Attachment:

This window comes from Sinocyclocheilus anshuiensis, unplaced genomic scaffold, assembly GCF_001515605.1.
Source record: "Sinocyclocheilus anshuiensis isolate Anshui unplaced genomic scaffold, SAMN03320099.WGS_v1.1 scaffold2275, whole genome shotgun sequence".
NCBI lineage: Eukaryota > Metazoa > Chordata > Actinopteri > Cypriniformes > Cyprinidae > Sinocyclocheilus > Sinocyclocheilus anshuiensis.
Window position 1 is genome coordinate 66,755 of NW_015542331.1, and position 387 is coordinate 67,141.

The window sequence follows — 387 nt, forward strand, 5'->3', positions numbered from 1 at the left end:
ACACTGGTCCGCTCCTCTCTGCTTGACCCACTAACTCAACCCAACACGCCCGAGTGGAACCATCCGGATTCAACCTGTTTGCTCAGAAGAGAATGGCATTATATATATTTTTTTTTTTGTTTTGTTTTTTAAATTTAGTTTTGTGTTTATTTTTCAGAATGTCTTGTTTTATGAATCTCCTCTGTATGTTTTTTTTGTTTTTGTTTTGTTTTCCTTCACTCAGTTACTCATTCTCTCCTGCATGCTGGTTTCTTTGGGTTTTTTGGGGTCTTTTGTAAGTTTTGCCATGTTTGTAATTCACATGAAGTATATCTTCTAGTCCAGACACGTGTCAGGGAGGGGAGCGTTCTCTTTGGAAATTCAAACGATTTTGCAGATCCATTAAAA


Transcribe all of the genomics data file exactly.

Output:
This window comes from Sinocyclocheilus anshuiensis, unplaced genomic scaffold, assembly GCF_001515605.1.
Source record: "Sinocyclocheilus anshuiensis isolate Anshui unplaced genomic scaffold, SAMN03320099.WGS_v1.1 scaffold2275, whole genome shotgun sequence".
NCBI lineage: Eukaryota > Metazoa > Chordata > Actinopteri > Cypriniformes > Cyprinidae > Sinocyclocheilus > Sinocyclocheilus anshuiensis.
Window position 1 is genome coordinate 66,755 of NW_015542331.1, and position 387 is coordinate 67,141.

The window sequence follows — 387 nt, forward strand, 5'->3', positions numbered from 1 at the left end:
ACACTGGTCCGCTCCTCTCTGCTTGACCCACTAACTCAACCCAACACGCCCGAGTGGAACCATCCGGATTCAACCTGTTTGCTCAGAAGAGAATGGCATTATATATATTTTTTTTTTTGTTTTGTTTTTTAAATTTAGTTTTGTGTTTATTTTTCAGAATGTCTTGTTTTATGAATCTCCTCTGTATGTTTTTTTTGTTTTTGTTTTGTTTTCCTTCACTCAGTTACTCATTCTCTCCTGCATGCTGGTTTCTTTGGGTTTTTTGGGGTCTTTTGTAAGTTTTGCCATGTTTGTAATTCACATGAAGTATATCTTCTAGTCCAGACACGTGTCAGGGAGGGGAGCGTTCTCTTTGGAAATTCAAACGATTTTGCAGATCCATTAAAA